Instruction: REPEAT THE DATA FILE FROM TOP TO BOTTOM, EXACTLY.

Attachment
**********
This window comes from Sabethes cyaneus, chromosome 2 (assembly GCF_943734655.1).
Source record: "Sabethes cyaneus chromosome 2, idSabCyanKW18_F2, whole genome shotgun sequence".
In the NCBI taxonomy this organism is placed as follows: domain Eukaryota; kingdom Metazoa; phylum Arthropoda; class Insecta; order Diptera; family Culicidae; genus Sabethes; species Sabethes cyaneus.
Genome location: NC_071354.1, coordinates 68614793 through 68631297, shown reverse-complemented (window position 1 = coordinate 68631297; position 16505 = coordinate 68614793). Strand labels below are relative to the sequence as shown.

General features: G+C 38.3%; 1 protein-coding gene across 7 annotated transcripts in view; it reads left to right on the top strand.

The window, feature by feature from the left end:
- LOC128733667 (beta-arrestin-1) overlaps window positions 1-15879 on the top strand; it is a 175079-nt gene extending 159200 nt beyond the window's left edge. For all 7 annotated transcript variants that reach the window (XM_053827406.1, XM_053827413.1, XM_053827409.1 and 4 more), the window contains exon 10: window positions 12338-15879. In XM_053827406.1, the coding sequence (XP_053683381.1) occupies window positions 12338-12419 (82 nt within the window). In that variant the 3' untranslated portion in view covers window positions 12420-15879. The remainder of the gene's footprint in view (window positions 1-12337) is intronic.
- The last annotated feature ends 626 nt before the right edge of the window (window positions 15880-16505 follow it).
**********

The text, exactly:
This window comes from Sabethes cyaneus, chromosome 2 (assembly GCF_943734655.1).
Source record: "Sabethes cyaneus chromosome 2, idSabCyanKW18_F2, whole genome shotgun sequence".
In the NCBI taxonomy this organism is placed as follows: domain Eukaryota; kingdom Metazoa; phylum Arthropoda; class Insecta; order Diptera; family Culicidae; genus Sabethes; species Sabethes cyaneus.
Genome location: NC_071354.1, coordinates 68614793 through 68631297, shown reverse-complemented (window position 1 = coordinate 68631297; position 16505 = coordinate 68614793). Strand labels below are relative to the sequence as shown.

General features: G+C 38.3%; 1 protein-coding gene across 7 annotated transcripts in view; it reads left to right on the top strand.

The window, feature by feature from the left end:
- LOC128733667 (beta-arrestin-1) overlaps window positions 1-15879 on the top strand; it is a 175079-nt gene extending 159200 nt beyond the window's left edge. For all 7 annotated transcript variants that reach the window (XM_053827406.1, XM_053827413.1, XM_053827409.1 and 4 more), the window contains exon 10: window positions 12338-15879. In XM_053827406.1, the coding sequence (XP_053683381.1) occupies window positions 12338-12419 (82 nt within the window). In that variant the 3' untranslated portion in view covers window positions 12420-15879. The remainder of the gene's footprint in view (window positions 1-12337) is intronic.
- The last annotated feature ends 626 nt before the right edge of the window (window positions 15880-16505 follow it).